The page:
Major League Baseball just released a list of the most popular jerseys sold at their team stores so far this season. Not much surprising about the list. Popular teams sell a lot of jerseys, big name stars go most often. Though there is an undercurrent of younger players creeping into the list. Twelve of the top 20 are players who are 27 years old or younger, which is the most in that category in the four years MLB has been keeping track of these things. Three players – Freddie Freeman, Masahiro Tanaka and Anthony Rizzo – appear on the list for the first time.
I wish they had a list of the most popular custom-jerseys and t-shirts in which names of players who are not currently active were placed on the back. Stuff like how many Bobby Higginson shirts were sold in Detroit and how many Franklin Stubbs shirts were sold in L.A. That would tap into the hipster/ironic purchase market which, while small, is a dynamic sector of the baseball merch economy.
Here’s the list:
1. Derek Jeter, New York Yankees
2. Buster Posey, San Francisco Giants
3. Clayton Kershaw, Los Angeles Dodgers
4. David Ortiz, Boston Red Sox
5. Dustin Pedroia, Boston Red Sox
6. Yadier Molina, St. Louis Cardinals
7. Mike Trout, Los Angeles Angels of Anaheim
8. David Wright, New York Mets
9. Yasiel Puig, Los Angeles Dodgers
10. Miguel Cabrera, Detroit Tigers
11. Andrew McCutchen, Pittsburgh Pirates
12. Freddie Freeman, Atlanta Braves
13. Robinson Cano, Seattle Mariners
14. Masahiro Tanaka, New York Yankees
15. Anthony Rizzo, Chicago Cubs
16. Manny Machado, Baltimore Orioles
17. Bryce Harper, Washington Nationals
18. Hyun-Jin Ryu, Los Angeles Dodgers
19. Tim Lincecum, San Francisco Giants
20. Yu Darvish, Texas Rangers
From Jon Heyman of CBS Sports comes word that the Orioles “like” free agent starter Yovani Gallardo and “have reached out to him” to gauge his interest in coming to Baltimore and what that might cost.
Gallardo rejected a one-year, $15.8 million qualifying offer from the Rangers earlier this month and so his free agency is tied to draft pick compensation, but that shouldn’t hurt his bottom line all that much.
The 29-year-old right-hander posted a solid 3.42 ERA in 184 1/3 innings (33 starts) this past season for Texas and he pitched well in his one ALDS start.
Heyman reported a few weeks ago that the Diamondbacks are interested, and the Cubs, Blue Jays, and Dodgers were tied to him just ahead of the July 31 trade deadline.
David Price has expressed a desire to return to Toronto, where he finished out the 2015 season, but FOX Sports’ Ken Rosenthal writes Wednesday that the Blue Jays “are not expected to be a major factor in his free agency.”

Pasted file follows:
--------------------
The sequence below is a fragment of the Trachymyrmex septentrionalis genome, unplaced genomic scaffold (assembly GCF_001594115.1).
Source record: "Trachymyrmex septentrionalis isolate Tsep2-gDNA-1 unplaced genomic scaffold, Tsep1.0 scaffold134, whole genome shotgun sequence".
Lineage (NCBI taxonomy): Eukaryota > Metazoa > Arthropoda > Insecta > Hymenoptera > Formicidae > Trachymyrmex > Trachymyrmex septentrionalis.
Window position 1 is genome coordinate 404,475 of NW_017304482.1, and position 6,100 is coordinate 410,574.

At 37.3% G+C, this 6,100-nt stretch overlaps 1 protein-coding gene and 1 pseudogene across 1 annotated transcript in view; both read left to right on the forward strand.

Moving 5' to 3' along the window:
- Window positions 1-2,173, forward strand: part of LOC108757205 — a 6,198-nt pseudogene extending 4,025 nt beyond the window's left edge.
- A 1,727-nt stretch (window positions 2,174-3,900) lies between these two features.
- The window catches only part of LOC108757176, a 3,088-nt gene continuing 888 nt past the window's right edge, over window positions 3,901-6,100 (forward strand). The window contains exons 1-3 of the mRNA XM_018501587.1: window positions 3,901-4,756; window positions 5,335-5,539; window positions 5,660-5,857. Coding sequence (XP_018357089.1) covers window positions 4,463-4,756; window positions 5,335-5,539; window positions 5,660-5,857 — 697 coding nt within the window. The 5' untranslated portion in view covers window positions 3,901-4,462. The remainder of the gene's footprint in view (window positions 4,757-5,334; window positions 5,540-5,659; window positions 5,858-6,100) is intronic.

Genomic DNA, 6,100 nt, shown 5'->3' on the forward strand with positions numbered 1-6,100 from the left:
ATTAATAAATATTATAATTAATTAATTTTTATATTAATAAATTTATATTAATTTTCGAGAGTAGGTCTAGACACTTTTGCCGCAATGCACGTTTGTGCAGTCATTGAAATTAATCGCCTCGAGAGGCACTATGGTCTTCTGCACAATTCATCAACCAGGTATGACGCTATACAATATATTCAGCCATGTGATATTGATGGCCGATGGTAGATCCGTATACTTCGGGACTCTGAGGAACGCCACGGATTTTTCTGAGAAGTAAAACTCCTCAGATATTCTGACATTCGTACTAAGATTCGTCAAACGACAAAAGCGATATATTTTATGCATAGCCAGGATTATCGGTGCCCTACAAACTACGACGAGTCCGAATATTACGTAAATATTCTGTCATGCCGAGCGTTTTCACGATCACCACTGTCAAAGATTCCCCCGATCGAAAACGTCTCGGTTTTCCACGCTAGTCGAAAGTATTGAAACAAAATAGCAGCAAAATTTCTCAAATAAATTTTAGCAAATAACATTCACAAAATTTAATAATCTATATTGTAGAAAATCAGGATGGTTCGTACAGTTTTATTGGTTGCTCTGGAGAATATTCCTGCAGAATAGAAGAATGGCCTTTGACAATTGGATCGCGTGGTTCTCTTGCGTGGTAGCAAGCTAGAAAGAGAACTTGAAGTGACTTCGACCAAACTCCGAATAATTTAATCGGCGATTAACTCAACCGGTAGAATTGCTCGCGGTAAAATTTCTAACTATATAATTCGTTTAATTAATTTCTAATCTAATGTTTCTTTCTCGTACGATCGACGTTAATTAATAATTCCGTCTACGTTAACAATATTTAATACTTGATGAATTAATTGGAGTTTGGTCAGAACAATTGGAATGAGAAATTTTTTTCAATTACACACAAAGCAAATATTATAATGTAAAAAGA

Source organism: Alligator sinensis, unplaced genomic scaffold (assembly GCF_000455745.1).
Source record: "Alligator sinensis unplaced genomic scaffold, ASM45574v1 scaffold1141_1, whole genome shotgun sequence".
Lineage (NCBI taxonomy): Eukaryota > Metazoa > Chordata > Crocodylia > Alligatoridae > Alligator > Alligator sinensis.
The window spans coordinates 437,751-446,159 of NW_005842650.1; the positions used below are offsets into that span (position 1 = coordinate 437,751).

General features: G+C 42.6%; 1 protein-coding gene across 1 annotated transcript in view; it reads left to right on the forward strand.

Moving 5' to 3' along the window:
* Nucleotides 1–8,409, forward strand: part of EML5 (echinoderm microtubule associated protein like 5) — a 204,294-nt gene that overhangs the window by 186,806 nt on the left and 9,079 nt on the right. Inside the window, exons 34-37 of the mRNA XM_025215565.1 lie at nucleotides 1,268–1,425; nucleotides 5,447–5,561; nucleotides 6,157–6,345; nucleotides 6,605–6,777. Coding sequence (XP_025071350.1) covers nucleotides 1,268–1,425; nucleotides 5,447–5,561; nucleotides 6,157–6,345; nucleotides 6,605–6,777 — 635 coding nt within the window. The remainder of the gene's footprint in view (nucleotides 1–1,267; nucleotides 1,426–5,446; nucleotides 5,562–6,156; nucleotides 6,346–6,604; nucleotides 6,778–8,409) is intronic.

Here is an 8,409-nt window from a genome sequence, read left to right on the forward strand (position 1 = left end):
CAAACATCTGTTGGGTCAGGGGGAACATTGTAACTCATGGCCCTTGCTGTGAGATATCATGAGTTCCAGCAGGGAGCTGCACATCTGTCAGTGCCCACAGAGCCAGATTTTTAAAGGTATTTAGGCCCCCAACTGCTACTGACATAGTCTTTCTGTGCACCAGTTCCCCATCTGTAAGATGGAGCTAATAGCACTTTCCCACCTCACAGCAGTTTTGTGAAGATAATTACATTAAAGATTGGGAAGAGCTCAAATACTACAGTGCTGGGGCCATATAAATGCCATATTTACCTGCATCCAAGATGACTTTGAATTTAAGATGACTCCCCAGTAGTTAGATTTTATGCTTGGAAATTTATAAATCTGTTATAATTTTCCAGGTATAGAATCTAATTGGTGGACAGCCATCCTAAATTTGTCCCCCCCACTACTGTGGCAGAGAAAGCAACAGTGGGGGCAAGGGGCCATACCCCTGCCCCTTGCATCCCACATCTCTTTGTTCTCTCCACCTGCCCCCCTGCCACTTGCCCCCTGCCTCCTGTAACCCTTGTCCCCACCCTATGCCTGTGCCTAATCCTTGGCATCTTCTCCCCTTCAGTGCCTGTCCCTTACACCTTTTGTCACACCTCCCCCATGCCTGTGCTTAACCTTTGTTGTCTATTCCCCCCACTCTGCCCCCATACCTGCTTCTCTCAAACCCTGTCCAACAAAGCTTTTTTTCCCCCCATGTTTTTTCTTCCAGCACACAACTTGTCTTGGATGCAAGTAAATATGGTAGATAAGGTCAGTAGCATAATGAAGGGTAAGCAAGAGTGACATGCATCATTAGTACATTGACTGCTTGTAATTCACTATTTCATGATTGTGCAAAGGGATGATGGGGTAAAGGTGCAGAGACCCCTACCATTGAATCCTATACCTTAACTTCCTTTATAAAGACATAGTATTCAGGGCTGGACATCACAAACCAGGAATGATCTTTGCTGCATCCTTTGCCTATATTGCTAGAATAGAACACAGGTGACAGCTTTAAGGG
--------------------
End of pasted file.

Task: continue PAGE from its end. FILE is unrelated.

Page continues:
The teams that should be considered serious suitors, per Rosenthal, are the Cubs, Cardinals, Giants, Dodgers, and Red Sox — all deep-pocketed teams looking to contend in 2016. Money is apparently the issue for the Blue Jays, who are currently owned by Rogers Communications.
Price registered an outstanding 2.45 ERA, 1.076 WHIP, and 225/47 K/BB ratio in 220 1/3 innings (32 starts) this past season between the Tigers and Jays, finishing second in the American League Cy Young Award race behind Dallas Keuchel of the Astros.
The 30-year-old left-hander is probably looking for a six- or seven-year contract worth more than $25 million per season. He is represented by agent Bo McKinnis.
Barry Jackson of the Miami Herald wrote three weeks ago that the Marlins were probably going to explore an extension this winter with second baseman Dee Gordon. And it sounds like those talks are underway.
Via beat writer Joe Frisaro of MLB.com:
As a guest on MLB Network’s “Hot Stove” show Wednesday morning, Gordon confirmed his camp has been in talks with the Marlins regarding a multiyear deal. A source told MLB.com that the discussions are preliminary and have just recently started.
“My agent is doing the talking,” Gordon said on the show. “They’re just keeping me in the loop. I think it’s going pretty well right now. We’ll see how that goes. I’m just playing the waiting game. We’re going to do the right thing.”
The 27-year-old carries three more seasons of salary arbitration, so there’s no real rush to get something done before next spring. Gordon carries quite a bit of leverage after posting a career-best .333/.359/.418 slash line in 145 games this past season for the Fish. He led all major leaguers in hits (205) and stolen bases (58).
Bud Norris has found a home for his attempt at a bounceback season, signing a one-year deal with the Braves. Jon Heyman of CBSSports.com says it’s worth $2.5 million, which is a huge cut from his $8.8 million salary this year.
Norris had established himself as a solid mid-rotation starter from 2009-2014, but had a brutal 2015 season split between the Orioles and Padres with a 6.72 ERA in 83 innings and a late-season move to the bullpen.
In announcing the signing the Braves referred to Norris as a starting pitcher, so joining the rotation for a rebuilding team gives him a chance to get his career back on track with an eye on hitting the open market as a free agent again next offseason. And if he fares well, the Braves could use him to add a prospect or two at the trade deadline.